I went to church on Sunday. Once home I always, well not always, but usually search my calendar as to what is coming up the next week. Not that I am a social butterfly, more like a homebound repeating rifle…you’re laughing right? Well to those of you who are not laughing, you probably don’t know me as well as you should. I am responsible for the vegetable garden, a 24’ x 23’ space of vitamins, minerals and dirt. Then there are my four flower beds that surround the house. There is a cat or two who comes and goes and needs to be fed, bills are to be paid, clothes to be washed, car to be cleaned, dishes to be washed, meals to be cooked, flower pots to be turned and watered, porch to be swept, groceries to be bought, fans to be cleaned, windows to be washed as well as mirrors—thank goodness my spouse cuts the grass.
So the week was pretty mundane and I had a ladies luncheon to attend on Tuesday, with Giselle and Franceska. This luncheon started out small with six or eight women about three years ago, slowed down during Covid, and now has 17 women. Hard to find an eatery that seats 17, so we can see each other and talk. But this week Giselle had an extra day off babysitting, so we were going to E.G. Nick’s for lunch.
Much to my surprise on Monday morning my husband yelled, “Franceska is here.” “O.K.” I yelled back, always ready to take a break. I ran out the door to greet her, saw she was dressed up and not getting out of the car, “Was I suppose to be ready for something, are we going out?” I stated. “Well, yes,” she replied, did you forget about the ladies lunch???” “But I thought that was on Tuesday,” I replied. Franceska was out of the car now, and slowly coming to the porch, “I thought today was Monday,” I said, “I went to church yesterday, that was Sunday”. “I went to church too”, she exclaimed, “so this must be Monday.” “Yup, it is,” I said. Well come in anyway and we can talk.”We just laughed and laughed—”pick you up tomorrow,” were her parting words.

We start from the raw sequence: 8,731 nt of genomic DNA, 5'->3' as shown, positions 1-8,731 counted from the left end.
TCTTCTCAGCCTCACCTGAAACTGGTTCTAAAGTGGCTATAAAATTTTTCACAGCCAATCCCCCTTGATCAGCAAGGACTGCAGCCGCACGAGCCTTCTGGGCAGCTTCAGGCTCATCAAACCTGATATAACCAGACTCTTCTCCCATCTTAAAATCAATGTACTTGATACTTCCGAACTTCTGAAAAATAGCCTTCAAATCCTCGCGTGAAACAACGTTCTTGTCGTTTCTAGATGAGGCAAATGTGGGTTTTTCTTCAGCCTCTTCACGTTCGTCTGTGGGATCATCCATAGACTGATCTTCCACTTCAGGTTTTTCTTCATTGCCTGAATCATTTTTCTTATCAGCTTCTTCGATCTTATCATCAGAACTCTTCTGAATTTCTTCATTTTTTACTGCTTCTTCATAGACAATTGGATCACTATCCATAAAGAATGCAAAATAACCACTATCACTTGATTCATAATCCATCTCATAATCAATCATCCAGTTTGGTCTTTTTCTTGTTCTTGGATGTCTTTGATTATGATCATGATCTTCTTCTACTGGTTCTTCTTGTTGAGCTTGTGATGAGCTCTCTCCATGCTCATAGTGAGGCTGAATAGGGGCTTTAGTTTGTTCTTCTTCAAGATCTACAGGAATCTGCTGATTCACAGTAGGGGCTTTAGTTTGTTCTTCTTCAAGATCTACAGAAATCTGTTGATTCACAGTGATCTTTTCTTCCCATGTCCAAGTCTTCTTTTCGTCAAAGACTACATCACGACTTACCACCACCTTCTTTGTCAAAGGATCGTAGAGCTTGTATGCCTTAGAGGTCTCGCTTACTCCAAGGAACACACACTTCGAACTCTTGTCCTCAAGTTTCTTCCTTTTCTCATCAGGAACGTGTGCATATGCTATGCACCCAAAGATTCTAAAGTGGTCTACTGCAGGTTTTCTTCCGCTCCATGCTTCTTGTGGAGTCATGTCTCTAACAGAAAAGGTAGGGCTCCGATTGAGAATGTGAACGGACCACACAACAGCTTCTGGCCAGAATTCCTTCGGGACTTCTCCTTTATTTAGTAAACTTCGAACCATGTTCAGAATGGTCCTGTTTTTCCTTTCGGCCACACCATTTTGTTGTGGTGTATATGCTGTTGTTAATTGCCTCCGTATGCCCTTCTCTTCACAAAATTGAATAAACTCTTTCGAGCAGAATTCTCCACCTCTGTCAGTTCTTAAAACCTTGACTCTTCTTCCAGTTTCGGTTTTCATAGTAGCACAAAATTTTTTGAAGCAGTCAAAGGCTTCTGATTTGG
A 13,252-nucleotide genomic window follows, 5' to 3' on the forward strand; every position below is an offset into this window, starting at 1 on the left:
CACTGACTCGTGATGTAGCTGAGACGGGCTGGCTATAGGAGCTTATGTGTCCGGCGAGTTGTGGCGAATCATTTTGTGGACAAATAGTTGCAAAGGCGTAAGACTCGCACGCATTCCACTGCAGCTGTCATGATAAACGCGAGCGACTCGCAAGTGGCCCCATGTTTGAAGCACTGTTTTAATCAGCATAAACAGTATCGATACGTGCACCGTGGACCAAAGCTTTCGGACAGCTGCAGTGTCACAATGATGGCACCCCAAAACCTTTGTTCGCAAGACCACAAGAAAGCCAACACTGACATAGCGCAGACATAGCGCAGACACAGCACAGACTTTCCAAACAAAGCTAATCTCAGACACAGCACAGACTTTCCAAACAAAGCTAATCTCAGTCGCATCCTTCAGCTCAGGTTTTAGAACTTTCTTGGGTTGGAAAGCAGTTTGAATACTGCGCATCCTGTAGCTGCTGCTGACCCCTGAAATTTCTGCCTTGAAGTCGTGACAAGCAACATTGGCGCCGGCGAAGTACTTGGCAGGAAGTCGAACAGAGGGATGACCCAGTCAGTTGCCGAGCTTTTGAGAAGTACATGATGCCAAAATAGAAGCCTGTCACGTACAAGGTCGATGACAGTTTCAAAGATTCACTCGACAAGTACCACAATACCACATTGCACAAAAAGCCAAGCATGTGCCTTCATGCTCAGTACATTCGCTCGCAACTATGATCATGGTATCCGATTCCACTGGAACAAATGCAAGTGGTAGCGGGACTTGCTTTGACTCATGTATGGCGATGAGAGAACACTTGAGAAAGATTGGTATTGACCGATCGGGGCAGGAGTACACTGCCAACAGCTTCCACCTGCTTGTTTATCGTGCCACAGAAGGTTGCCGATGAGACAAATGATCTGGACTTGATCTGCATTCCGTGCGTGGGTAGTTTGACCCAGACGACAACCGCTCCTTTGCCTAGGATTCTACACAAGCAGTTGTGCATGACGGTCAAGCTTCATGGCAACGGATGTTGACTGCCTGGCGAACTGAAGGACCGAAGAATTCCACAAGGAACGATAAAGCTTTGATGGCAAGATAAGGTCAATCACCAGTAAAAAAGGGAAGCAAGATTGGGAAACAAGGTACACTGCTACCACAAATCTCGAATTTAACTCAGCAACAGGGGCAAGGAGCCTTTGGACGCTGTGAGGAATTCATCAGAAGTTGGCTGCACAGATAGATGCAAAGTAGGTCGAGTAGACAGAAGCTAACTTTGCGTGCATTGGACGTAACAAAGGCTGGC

Tuesday proved to be another beautiful Michigan day, and Franceska was early, as our friend D was sick with a bad sinus infection, and needed someone to step in and greet all the ladies (I use the term loosely) for the lunch. That turned out good and we had a glass of tea while waiting and met our waitress (a very good one). Lunch turned out to be great at E.G. Nick’s, the bread sticks were sooooo good, as were the soups, salads and sandwiches everyone ordered. Good job D.
Wednesday we went to the show (in spite of all the weather warnings) to see Sound of Freedom. Franceska, Giselle and I all cried a little, but came out madder than hornets about the cover up that has been going on all these years—about not being told by the powers that be how many children are missing, never to be returned home. About how far flung the mechanism is that steals children only to sell them into degrading, filthy, sexually oriented, places where they become slaves to criminals you can never imagine exist.
Go see the movie, I strongly urge you. You will be smarter, better prepared, intimidated, worried, cautious, aware, mad, curious, bitter, and sorry, so very sorry, for the children. This film rouses in you the emotion you thought you could never have, to cut off the head of the ones who do this to the most vulnerable under our care—the children. Yes, you read it right. To put the evil ones in the same places as the children they stole is not enough.
Make everyone you know aware of this movie. Thank you for reading this. Now go see Sound of Freedom!
Contact Diane at firstname.lastname@example.org